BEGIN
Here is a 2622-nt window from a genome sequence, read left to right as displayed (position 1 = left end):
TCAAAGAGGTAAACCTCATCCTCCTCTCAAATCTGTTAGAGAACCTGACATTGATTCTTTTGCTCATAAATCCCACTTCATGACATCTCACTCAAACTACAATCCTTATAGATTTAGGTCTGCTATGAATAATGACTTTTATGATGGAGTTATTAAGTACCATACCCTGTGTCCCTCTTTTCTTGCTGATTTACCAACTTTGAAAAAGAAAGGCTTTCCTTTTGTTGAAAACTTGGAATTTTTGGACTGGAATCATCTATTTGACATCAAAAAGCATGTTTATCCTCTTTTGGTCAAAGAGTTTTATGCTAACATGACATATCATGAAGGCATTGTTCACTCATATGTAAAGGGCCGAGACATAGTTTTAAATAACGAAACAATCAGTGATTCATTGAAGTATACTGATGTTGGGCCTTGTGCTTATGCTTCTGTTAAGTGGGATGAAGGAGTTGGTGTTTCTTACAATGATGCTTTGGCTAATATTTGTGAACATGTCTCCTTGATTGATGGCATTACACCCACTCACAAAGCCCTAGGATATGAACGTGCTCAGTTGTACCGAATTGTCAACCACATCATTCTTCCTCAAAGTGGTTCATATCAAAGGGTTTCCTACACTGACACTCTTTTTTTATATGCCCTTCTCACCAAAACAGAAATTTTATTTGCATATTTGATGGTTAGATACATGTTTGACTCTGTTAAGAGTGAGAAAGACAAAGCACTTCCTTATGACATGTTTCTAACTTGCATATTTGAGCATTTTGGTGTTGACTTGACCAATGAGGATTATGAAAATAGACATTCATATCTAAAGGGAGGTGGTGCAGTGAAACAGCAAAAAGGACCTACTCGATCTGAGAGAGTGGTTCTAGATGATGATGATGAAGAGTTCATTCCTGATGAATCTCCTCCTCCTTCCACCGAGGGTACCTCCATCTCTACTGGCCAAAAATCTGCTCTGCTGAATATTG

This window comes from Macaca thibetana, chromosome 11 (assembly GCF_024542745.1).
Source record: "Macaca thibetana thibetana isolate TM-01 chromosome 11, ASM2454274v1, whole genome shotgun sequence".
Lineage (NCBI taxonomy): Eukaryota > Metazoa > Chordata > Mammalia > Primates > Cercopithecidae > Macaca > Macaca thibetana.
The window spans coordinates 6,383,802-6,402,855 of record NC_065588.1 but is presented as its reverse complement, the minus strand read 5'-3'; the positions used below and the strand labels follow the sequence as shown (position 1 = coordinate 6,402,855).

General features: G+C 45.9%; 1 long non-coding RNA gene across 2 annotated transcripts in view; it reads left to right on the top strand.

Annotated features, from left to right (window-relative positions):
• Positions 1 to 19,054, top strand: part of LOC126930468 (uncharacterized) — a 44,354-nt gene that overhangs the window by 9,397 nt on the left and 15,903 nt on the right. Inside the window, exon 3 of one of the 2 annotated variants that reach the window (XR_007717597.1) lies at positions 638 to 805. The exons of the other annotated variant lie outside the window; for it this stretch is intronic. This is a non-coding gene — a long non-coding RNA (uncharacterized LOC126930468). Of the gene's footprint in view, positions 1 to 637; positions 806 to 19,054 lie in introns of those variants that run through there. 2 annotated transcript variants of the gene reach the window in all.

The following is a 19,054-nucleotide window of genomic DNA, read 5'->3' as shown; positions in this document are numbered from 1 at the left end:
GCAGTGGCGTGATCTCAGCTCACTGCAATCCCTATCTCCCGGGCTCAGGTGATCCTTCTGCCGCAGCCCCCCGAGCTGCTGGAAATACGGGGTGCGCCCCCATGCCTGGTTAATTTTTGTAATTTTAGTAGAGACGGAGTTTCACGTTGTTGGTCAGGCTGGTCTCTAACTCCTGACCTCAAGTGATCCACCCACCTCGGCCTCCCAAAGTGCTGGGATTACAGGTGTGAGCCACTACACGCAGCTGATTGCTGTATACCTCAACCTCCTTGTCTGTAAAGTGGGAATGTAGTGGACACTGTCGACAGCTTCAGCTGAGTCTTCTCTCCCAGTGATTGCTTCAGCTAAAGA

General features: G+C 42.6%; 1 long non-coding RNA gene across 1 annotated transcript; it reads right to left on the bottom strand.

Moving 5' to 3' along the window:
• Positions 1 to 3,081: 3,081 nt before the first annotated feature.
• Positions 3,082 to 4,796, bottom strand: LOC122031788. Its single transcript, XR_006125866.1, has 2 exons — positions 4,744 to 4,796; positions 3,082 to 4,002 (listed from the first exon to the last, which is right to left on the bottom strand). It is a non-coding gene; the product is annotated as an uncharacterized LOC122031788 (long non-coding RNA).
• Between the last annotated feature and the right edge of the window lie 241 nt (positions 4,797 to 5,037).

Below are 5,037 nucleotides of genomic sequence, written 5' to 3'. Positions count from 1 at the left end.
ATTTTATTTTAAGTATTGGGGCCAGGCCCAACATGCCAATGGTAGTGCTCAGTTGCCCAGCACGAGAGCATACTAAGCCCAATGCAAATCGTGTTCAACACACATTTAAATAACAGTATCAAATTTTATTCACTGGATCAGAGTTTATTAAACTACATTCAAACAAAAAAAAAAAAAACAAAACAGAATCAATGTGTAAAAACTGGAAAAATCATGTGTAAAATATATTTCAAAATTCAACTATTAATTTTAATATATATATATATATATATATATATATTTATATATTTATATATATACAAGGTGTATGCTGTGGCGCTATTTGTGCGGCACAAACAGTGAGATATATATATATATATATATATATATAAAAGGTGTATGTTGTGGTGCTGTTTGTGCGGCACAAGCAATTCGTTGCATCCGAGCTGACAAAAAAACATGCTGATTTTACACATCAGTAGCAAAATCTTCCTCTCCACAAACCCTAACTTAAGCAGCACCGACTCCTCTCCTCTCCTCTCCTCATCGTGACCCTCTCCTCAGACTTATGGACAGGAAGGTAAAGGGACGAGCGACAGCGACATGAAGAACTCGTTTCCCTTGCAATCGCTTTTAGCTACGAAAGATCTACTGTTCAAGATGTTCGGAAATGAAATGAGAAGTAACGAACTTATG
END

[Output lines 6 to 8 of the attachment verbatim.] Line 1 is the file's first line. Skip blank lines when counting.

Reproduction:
The window spans coordinates 6,383,802-6,402,855 of record NC_065588.1 but is presented as its reverse complement, the minus strand read 5'-3'; the positions used below and the strand labels follow the sequence as shown (position 1 = coordinate 6,402,855).

General features: G+C 45.9%; 1 long non-coding RNA gene across 2 annotated transcripts in view; it reads left to right on the top strand.

Annotated features, from left to right (window-relative positions):